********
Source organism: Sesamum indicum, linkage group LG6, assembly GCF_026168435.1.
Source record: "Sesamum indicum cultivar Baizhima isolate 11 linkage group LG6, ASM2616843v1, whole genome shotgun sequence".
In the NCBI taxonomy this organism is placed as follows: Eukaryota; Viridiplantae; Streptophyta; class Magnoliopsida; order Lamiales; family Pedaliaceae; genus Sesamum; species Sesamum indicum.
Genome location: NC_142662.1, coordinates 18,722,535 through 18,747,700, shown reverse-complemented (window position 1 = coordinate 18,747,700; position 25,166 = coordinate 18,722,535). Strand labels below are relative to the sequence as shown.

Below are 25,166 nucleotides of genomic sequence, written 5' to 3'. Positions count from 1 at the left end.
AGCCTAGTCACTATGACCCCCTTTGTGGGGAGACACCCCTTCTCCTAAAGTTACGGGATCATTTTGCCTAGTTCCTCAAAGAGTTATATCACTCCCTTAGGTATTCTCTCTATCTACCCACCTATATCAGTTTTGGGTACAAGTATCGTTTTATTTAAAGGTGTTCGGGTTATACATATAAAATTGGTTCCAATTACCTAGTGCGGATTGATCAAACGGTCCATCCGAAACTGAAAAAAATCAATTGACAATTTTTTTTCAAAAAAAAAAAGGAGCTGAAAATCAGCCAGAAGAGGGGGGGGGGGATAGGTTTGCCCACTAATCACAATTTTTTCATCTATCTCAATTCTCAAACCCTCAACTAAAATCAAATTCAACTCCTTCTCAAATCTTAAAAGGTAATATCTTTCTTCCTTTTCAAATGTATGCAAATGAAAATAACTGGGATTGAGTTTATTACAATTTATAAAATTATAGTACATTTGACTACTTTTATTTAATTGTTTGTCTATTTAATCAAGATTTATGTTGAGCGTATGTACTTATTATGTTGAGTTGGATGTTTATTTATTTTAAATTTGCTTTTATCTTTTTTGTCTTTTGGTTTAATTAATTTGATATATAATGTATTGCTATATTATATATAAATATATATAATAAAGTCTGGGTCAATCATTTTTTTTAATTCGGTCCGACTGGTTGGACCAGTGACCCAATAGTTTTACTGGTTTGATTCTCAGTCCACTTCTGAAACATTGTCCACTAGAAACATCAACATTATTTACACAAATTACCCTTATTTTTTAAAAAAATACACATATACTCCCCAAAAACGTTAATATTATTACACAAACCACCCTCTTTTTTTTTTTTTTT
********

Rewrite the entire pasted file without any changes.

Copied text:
Source organism: Sesamum indicum, linkage group LG6, assembly GCF_026168435.1.
Source record: "Sesamum indicum cultivar Baizhima isolate 11 linkage group LG6, ASM2616843v1, whole genome shotgun sequence".
In the NCBI taxonomy this organism is placed as follows: Eukaryota; Viridiplantae; Streptophyta; class Magnoliopsida; order Lamiales; family Pedaliaceae; genus Sesamum; species Sesamum indicum.
Genome location: NC_142662.1, coordinates 18,722,535 through 18,747,700, shown reverse-complemented (window position 1 = coordinate 18,747,700; position 25,166 = coordinate 18,722,535). Strand labels below are relative to the sequence as shown.

Below are 25,166 nucleotides of genomic sequence, written 5' to 3'. Positions count from 1 at the left end.
AGCCTAGTCACTATGACCCCCTTTGTGGGGAGACACCCCTTCTCCTAAAGTTACGGGATCATTTTGCCTAGTTCCTCAAAGAGTTATATCACTCCCTTAGGTATTCTCTCTATCTACCCACCTATATCAGTTTTGGGTACAAGTATCGTTTTATTTAAAGGTGTTCGGGTTATACATATAAAATTGGTTCCAATTACCTAGTGCGGATTGATCAAACGGTCCATCCGAAACTGAAAAAAATCAATTGACAATTTTTTTTCAAAAAAAAAAAGGAGCTGAAAATCAGCCAGAAGAGGGGGGGGGGGATAGGTTTGCCCACTAATCACAATTTTTTCATCTATCTCAATTCTCAAACCCTCAACTAAAATCAAATTCAACTCCTTCTCAAATCTTAAAAGGTAATATCTTTCTTCCTTTTCAAATGTATGCAAATGAAAATAACTGGGATTGAGTTTATTACAATTTATAAAATTATAGTACATTTGACTACTTTTATTTAATTGTTTGTCTATTTAATCAAGATTTATGTTGAGCGTATGTACTTATTATGTTGAGTTGGATGTTTATTTATTTTAAATTTGCTTTTATCTTTTTTGTCTTTTGGTTTAATTAATTTGATATATAATGTATTGCTATATTATATATAAATATATATAATAAAGTCTGGGTCAATCATTTTTTTTAATTCGGTCCGACTGGTTGGACCAGTGACCCAATAGTTTTACTGGTTTGATTCTCAGTCCACTTCTGAAACATTGTCCACTAGAAACATCAACATTATTTACACAAATTACCCTTATTTTTTAAAAAAATACACATATACTCCCCAAAAACGTTAATATTATTACACAAACCACCCTCTTTTTTTTTTTTTTT